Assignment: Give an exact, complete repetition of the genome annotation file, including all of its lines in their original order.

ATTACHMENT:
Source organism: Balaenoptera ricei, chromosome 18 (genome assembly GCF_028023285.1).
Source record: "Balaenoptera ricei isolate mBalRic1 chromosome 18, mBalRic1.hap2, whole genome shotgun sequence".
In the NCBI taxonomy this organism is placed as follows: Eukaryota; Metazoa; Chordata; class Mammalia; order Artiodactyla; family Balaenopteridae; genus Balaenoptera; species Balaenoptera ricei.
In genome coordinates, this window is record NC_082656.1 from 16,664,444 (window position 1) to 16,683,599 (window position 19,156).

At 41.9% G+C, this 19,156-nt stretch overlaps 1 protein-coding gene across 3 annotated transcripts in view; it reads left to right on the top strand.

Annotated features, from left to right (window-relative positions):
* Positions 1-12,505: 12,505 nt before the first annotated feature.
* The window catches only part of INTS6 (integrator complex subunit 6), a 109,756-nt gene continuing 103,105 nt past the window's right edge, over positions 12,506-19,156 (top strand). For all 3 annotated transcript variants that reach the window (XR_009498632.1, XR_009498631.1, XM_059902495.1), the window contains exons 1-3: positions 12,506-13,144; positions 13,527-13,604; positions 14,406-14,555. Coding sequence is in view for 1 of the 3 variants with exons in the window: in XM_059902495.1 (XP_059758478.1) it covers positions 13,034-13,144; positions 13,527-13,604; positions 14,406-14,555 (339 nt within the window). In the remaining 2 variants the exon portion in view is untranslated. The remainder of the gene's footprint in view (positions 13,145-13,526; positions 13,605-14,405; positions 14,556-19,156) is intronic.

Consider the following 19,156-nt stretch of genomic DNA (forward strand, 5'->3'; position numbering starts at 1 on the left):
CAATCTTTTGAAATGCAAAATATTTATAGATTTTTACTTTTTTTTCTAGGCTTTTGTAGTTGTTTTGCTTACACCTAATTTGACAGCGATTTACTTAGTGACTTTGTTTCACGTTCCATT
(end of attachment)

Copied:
Source organism: Balaenoptera ricei, chromosome 18 (genome assembly GCF_028023285.1).
Source record: "Balaenoptera ricei isolate mBalRic1 chromosome 18, mBalRic1.hap2, whole genome shotgun sequence".
In the NCBI taxonomy this organism is placed as follows: Eukaryota; Metazoa; Chordata; class Mammalia; order Artiodactyla; family Balaenopteridae; genus Balaenoptera; species Balaenoptera ricei.
In genome coordinates, this window is record NC_082656.1 from 16,664,444 (window position 1) to 16,683,599 (window position 19,156).

At 41.9% G+C, this 19,156-nt stretch overlaps 1 protein-coding gene across 3 annotated transcripts in view; it reads left to right on the top strand.

Annotated features, from left to right (window-relative positions):
* Positions 1-12,505: 12,505 nt before the first annotated feature.
* The window catches only part of INTS6 (integrator complex subunit 6), a 109,756-nt gene continuing 103,105 nt past the window's right edge, over positions 12,506-19,156 (top strand). For all 3 annotated transcript variants that reach the window (XR_009498632.1, XR_009498631.1, XM_059902495.1), the window contains exons 1-3: positions 12,506-13,144; positions 13,527-13,604; positions 14,406-14,555. Coding sequence is in view for 1 of the 3 variants with exons in the window: in XM_059902495.1 (XP_059758478.1) it covers positions 13,034-13,144; positions 13,527-13,604; positions 14,406-14,555 (339 nt within the window). In the remaining 2 variants the exon portion in view is untranslated. The remainder of the gene's footprint in view (positions 13,145-13,526; positions 13,605-14,405; positions 14,556-19,156) is intronic.

Consider the following 19,156-nt stretch of genomic DNA (forward strand, 5'->3'; position numbering starts at 1 on the left):
CAATCTTTTGAAATGCAAAATATTTATAGATTTTTACTTTTTTTTCTAGGCTTTTGTAGTTGTTTTGCTTACACCTAATTTGACAGCGATTTACTTAGTGACTTTGTTTCACGTTCCATT